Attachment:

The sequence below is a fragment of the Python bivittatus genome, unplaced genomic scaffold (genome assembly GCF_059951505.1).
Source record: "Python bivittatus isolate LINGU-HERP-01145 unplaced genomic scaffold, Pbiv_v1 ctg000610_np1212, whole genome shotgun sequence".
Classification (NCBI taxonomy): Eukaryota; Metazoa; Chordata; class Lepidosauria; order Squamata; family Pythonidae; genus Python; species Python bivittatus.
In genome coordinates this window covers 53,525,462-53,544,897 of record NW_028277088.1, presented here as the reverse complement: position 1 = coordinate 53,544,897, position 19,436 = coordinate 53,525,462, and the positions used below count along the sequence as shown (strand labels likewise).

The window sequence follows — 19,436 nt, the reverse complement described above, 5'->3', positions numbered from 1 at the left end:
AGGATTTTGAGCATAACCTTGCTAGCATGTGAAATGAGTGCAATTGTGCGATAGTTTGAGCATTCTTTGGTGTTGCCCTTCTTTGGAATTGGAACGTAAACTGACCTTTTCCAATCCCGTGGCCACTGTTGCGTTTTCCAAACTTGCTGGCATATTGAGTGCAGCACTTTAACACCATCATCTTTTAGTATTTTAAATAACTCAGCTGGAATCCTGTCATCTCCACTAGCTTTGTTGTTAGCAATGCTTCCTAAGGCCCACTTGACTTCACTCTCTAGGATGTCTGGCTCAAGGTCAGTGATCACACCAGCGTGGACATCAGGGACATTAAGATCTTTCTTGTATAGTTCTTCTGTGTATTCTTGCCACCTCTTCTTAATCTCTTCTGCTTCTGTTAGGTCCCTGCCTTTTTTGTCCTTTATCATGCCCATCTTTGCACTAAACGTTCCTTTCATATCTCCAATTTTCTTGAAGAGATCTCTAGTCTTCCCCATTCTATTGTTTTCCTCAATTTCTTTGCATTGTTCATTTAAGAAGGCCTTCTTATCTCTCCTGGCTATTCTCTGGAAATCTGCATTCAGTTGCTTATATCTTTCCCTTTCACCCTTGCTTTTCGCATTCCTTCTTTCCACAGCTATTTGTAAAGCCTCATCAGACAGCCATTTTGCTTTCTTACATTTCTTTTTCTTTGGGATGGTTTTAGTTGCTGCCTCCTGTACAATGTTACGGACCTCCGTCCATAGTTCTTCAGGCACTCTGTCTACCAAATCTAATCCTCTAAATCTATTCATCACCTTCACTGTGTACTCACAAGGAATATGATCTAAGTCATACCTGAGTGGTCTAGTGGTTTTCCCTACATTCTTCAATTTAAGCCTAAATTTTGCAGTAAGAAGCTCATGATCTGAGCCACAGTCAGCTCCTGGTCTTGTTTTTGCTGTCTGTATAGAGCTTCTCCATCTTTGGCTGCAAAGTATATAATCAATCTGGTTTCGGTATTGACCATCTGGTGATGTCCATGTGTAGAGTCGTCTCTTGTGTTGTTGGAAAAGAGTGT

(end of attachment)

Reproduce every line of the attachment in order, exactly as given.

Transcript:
The sequence below is a fragment of the Python bivittatus genome, unplaced genomic scaffold (genome assembly GCF_059951505.1).
Source record: "Python bivittatus isolate LINGU-HERP-01145 unplaced genomic scaffold, Pbiv_v1 ctg000610_np1212, whole genome shotgun sequence".
Classification (NCBI taxonomy): Eukaryota; Metazoa; Chordata; class Lepidosauria; order Squamata; family Pythonidae; genus Python; species Python bivittatus.
In genome coordinates this window covers 53,525,462-53,544,897 of record NW_028277088.1, presented here as the reverse complement: position 1 = coordinate 53,544,897, position 19,436 = coordinate 53,525,462, and the positions used below count along the sequence as shown (strand labels likewise).

The window sequence follows — 19,436 nt, the reverse complement described above, 5'->3', positions numbered from 1 at the left end:
AGGATTTTGAGCATAACCTTGCTAGCATGTGAAATGAGTGCAATTGTGCGATAGTTTGAGCATTCTTTGGTGTTGCCCTTCTTTGGAATTGGAACGTAAACTGACCTTTTCCAATCCCGTGGCCACTGTTGCGTTTTCCAAACTTGCTGGCATATTGAGTGCAGCACTTTAACACCATCATCTTTTAGTATTTTAAATAACTCAGCTGGAATCCTGTCATCTCCACTAGCTTTGTTGTTAGCAATGCTTCCTAAGGCCCACTTGACTTCACTCTCTAGGATGTCTGGCTCAAGGTCAGTGATCACACCAGCGTGGACATCAGGGACATTAAGATCTTTCTTGTATAGTTCTTCTGTGTATTCTTGCCACCTCTTCTTAATCTCTTCTGCTTCTGTTAGGTCCCTGCCTTTTTTGTCCTTTATCATGCCCATCTTTGCACTAAACGTTCCTTTCATATCTCCAATTTTCTTGAAGAGATCTCTAGTCTTCCCCATTCTATTGTTTTCCTCAATTTCTTTGCATTGTTCATTTAAGAAGGCCTTCTTATCTCTCCTGGCTATTCTCTGGAAATCTGCATTCAGTTGCTTATATCTTTCCCTTTCACCCTTGCTTTTCGCATTCCTTCTTTCCACAGCTATTTGTAAAGCCTCATCAGACAGCCATTTTGCTTTCTTACATTTCTTTTTCTTTGGGATGGTTTTAGTTGCTGCCTCCTGTACAATGTTACGGACCTCCGTCCATAGTTCTTCAGGCACTCTGTCTACCAAATCTAATCCTCTAAATCTATTCATCACCTTCACTGTGTACTCACAAGGAATATGATCTAAGTCATACCTGAGTGGTCTAGTGGTTTTCCCTACATTCTTCAATTTAAGCCTAAATTTTGCAGTAAGAAGCTCATGATCTGAGCCACAGTCAGCTCCTGGTCTTGTTTTTGCTGTCTGTATAGAGCTTCTCCATCTTTGGCTGCAAAGTATATAATCAATCTGGTTTCGGTATTGACCATCTGGTGATGTCCATGTGTAGAGTCGTCTCTTGTGTTGTTGGAAAAGAGTGT